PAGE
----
STARE Doppler velocities
Are STARE Doppler velocities correct?
The Doppler velocity is the main scientific product of STARE, and is
currently computed using the so-called cosine law, which is the
simplest way to compute the electron flow from two radars viewing the
same volume from different angles.
At least the following error sources exist:
Very roughly, STARE usually underestimates the electric field if the
electric field is clearly above the threshold (a usually quoted value
for the threshold is 17 mV/m, the threshold depends on the ion and
electron temperature). The amount of underestimation is likely to
increase if the scattering volume becomes more turbulent (here
turbulence refers to any electron density/electric field variations
whose scale size is more than 1 m but less than the size of the
scattering volume, about 15 km). The underestimation factor can be
something like 1.2-1.4, but could be more than 2 in some cases. In
other cases, STARE can also overestimate the electric field,
especially if the field is close to the threshold.
The plasma waves move somewhat slower than the electron flow. How much
slower, depends on the collision frequencies, aspect angle, and
possibly the strength of the electric field and amount of electrojet
The radar gather signal from many different altitudes. Some of these
altitude layers have higher collision frequencies and less ideal
aspect angles than the "main" scattering layer. The net result is a
reduction of the mean measured Doppler speed.
Often one can see short-lived peaks of very high Doppler velocity in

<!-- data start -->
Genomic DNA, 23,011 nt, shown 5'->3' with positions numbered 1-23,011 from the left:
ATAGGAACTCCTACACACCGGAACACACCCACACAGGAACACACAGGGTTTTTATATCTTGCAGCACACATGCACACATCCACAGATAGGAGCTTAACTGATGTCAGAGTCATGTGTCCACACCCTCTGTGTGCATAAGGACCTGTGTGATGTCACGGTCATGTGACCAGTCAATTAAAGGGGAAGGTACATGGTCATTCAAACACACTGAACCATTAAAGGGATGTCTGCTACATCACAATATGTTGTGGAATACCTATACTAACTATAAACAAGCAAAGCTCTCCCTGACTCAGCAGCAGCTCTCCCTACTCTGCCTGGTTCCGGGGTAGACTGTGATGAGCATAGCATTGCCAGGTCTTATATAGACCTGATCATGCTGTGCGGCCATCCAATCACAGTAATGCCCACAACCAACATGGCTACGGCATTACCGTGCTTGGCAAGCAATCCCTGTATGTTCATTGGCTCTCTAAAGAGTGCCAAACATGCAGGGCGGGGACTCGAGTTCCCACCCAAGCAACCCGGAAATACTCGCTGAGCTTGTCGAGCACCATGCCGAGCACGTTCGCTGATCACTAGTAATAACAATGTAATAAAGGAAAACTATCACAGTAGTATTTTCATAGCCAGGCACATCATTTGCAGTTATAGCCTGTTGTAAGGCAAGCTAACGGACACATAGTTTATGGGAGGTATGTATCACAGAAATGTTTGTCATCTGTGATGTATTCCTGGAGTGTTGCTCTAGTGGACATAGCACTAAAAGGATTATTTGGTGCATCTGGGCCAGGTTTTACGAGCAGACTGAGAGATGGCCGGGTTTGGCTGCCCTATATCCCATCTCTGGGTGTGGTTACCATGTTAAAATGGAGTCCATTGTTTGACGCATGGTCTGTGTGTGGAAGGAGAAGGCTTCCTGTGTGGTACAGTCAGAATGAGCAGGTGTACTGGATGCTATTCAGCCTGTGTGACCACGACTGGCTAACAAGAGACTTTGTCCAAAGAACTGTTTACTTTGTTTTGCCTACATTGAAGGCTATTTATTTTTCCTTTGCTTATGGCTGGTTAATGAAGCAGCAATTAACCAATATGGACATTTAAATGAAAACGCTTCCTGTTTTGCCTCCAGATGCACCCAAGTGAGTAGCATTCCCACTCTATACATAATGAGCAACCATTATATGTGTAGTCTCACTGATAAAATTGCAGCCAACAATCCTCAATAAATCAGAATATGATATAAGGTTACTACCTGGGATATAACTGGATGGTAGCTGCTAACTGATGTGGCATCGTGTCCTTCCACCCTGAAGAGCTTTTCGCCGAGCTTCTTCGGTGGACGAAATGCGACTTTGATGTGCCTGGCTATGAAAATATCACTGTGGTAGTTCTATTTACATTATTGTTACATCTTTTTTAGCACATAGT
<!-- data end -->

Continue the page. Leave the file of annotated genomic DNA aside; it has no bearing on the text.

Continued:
STARE data. The origin of these false signals is unknown.
Thus, one can say that STARE prefers to display Doppler velocities
that are close to the Farley-Buneman threshold, regardless of the
value of the electric field. Heuristically, the reason is that various
nonlinear processes occur the waves to have about zero growth rate in
an average sense. According to linear theory, zero growth rate is
achieved when the phase velocity is close to the sound speed, i.e. the
FB-threshold. This means that most wave power propagates at one of the
edges of the linearly unstable cone, and the radar picks these signals
up most easily. If the scattering volume becomes more turbulent and/or
if altitude mixing occurs due to ray propagation or magnetic field
deformation effects, signals close to acoustic speed dominate the
spectrum more and more.
But even if this explanation gives the correct picture, we cannot use
it to "invert" the relationship, because the amount of scattering
volume turbulence and other factors remain essentially unknown.
See also: Factors affecting the backscattered
Some references [only some, there are many more]:
- Haldoupis and Schlegel, Direct comparison of 1-m irregularity
phase velocities and ion acoustic speeds in the auroral E region
ionosphere, J. Geophys. Res., 95, 18989-19000, 1990.
- Kustov and Haldoupis, Irregularity drift velocity estimates in
radar auroral backscatter, J. Atmos. Terr. Phys., 54, 415-423, 1992.
- Janhunen, Implications
of flow angle stabilization on coherent E-region spectra,
J. Geophys. Res., 99, 13203-13208, 1994.
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More information: Pekka Janhunen (First.Last@fmi.fi), tel. 358 9 1929 4635